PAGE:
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Last year more than 100,000 people in the U.S. died from an overdose – the highest number ever recorded. More than a million Americans have lost their lives to overdose since the turn of the century and the numbers have risen precipitously throughout the pandemic, with the Appalachian region experiencing a disproportionately high rate

But Niles Comer, director of the Roanoke Valley Collective Response, a community-wide initiative addressing the addiction crisis, asks that we consider some alternative, encouraging news: Some 25 million Americans are in recovery – 25 million people have been in stable remission from substance use disorder for a year or more

Niles Comer is the director of the Roanoke Valley Collective Response. Photo: Roanoke Valley Collective Response
Niles Comer is the director of the Roanoke Valley Collective Response. Photo: Roanoke Valley Collective Response

Comer is among them. His initial steps along that path were similar to what most people in active addiction experience: stop, relapse, repeat. He eventually found long-term recovery in the rooms of 12-step programs.

“I’m an incredible optimist, and I think that we can do it – we will come out on the other side of this,” says Stephen Loyd, a Tennessee-based addiction treatment specialist who overcame a 100-pill-a-day opioid use disorder. But it will require continuing to explore “paths to recovery that are specific to the patient,” recognizing there are many. Each must determine their own.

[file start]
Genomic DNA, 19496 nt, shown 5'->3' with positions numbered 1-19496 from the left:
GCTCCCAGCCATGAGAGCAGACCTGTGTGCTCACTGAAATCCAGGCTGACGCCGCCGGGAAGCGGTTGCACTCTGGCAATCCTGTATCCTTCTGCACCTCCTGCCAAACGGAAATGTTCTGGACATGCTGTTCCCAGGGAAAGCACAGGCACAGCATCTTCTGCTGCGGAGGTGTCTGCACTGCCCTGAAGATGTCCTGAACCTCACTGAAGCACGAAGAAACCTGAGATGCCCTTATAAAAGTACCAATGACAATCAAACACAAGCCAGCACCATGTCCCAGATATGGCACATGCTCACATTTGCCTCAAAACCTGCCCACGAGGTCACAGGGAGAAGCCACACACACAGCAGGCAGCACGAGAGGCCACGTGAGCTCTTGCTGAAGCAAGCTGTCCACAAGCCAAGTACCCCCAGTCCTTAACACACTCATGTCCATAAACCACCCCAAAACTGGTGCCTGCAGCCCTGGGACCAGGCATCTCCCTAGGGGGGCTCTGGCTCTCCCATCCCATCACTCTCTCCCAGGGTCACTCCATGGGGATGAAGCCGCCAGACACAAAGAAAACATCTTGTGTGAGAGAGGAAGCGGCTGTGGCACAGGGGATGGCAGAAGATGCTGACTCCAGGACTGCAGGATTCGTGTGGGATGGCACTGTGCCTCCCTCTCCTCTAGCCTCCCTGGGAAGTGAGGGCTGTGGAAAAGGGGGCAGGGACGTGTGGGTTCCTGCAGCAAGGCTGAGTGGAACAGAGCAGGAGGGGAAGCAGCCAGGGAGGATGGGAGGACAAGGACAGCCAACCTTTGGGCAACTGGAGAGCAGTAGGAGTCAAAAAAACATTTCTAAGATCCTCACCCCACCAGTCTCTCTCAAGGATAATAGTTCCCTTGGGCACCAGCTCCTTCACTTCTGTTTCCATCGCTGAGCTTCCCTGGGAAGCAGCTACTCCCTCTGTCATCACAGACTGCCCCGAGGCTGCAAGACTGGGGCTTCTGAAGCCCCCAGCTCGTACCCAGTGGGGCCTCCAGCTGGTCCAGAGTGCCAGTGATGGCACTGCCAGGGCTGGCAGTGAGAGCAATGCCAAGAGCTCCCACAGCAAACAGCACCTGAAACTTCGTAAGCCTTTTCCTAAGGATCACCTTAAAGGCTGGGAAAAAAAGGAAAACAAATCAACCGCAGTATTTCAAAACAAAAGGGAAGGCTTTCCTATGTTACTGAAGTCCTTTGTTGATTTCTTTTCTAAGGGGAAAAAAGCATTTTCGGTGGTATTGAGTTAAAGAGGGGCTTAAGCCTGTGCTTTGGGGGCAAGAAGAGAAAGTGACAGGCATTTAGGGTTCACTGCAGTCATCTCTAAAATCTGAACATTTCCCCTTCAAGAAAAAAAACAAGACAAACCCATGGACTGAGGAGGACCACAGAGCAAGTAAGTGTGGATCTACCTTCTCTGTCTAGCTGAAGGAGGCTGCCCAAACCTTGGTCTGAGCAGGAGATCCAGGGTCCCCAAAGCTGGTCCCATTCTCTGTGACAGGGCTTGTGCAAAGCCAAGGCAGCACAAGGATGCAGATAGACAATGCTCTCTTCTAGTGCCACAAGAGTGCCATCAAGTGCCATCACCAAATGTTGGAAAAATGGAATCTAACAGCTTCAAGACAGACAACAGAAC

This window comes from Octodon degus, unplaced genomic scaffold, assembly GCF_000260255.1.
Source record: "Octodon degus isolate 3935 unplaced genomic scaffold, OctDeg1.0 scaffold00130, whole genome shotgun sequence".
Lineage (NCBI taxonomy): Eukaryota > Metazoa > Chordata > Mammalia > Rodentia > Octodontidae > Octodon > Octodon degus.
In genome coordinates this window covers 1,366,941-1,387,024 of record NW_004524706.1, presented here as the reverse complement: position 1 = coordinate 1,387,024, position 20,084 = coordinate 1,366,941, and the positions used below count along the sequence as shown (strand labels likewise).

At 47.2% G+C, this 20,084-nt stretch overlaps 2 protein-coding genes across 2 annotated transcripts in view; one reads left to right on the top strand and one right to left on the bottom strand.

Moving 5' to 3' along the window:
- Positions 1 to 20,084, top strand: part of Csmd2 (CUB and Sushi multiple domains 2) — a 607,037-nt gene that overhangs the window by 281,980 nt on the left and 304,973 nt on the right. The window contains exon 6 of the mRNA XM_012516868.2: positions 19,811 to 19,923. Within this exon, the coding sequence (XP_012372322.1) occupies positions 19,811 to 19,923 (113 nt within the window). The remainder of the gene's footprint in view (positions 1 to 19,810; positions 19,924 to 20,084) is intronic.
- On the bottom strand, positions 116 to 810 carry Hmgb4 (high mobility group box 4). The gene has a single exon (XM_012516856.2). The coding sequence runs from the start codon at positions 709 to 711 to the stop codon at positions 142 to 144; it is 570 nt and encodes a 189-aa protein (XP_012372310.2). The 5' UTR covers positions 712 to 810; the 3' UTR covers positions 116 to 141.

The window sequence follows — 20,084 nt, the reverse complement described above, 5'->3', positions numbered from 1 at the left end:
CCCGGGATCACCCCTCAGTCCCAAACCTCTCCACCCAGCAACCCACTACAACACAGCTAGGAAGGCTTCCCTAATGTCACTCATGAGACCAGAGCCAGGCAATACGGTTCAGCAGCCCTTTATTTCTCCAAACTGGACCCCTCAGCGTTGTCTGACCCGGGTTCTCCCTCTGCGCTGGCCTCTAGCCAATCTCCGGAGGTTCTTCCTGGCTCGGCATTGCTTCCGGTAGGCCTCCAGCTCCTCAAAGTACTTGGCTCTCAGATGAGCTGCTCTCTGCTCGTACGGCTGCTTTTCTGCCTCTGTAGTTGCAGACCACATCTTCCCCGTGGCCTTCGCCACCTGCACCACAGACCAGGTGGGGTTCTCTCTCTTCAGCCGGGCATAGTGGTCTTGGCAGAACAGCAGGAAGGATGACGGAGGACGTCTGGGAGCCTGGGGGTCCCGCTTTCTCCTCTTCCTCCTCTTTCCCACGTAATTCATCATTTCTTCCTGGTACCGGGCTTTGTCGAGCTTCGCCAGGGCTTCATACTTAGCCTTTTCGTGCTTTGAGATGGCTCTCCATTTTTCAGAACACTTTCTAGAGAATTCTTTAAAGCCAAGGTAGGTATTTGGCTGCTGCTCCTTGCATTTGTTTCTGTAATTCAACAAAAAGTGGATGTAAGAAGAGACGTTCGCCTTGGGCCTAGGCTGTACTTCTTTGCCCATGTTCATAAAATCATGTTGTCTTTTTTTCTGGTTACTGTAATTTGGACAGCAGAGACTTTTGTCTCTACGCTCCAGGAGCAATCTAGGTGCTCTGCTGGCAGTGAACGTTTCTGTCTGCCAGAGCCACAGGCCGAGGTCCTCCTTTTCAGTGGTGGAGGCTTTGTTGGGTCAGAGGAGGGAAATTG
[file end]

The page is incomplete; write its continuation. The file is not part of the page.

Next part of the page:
But those first steps can be elusive. Where to begin? Where do you turn to find the treatment that’s right for you? Even the experts say the search can be bewildering. 

In 2019, the federal government’s Substance Abuse and Mental Health Services Administration, or SAMHSA, launched, intended as a definitive go-to site for those seeking treatment for substance use disorder. It provides a database of more than 13,000 state-licensed treatment facilities, the services they offer and payment methods accepted. 

Every day, 55,265 people visit Unquestionably, the tool has saved lives.

Bradley Stein, director of the RAND Corporation’s Opioid Policy Center, says having the federal government providing such a resource “is absolutely a step in the right direction.” 

Jonathan JK Stoltman is founder and director of the Opioid Policy Institute. He, too, applauds SAMHSA for launching the website.  

“It’s just easier to promote one central resource than it is to promote 50 state resources,” Stoltman says. “And I think the federal government has both the resources to make it a great experience” and the resources to identify providers. 

“The federal government’s best situated to know all that,” Stoltman says. And “it really seems like they put a lot of time into making it a nice experience.”

But he and others point out that there are shortcomings to the site. Treatment experts contend that improvements and refinements can help save more lives. 

Social Friendly

Comer acknowledges that the database is vast, but he questions the effectiveness of the site’s presentation. He’d like to see something that more resembles the social media sites so many of his clients are attuned to.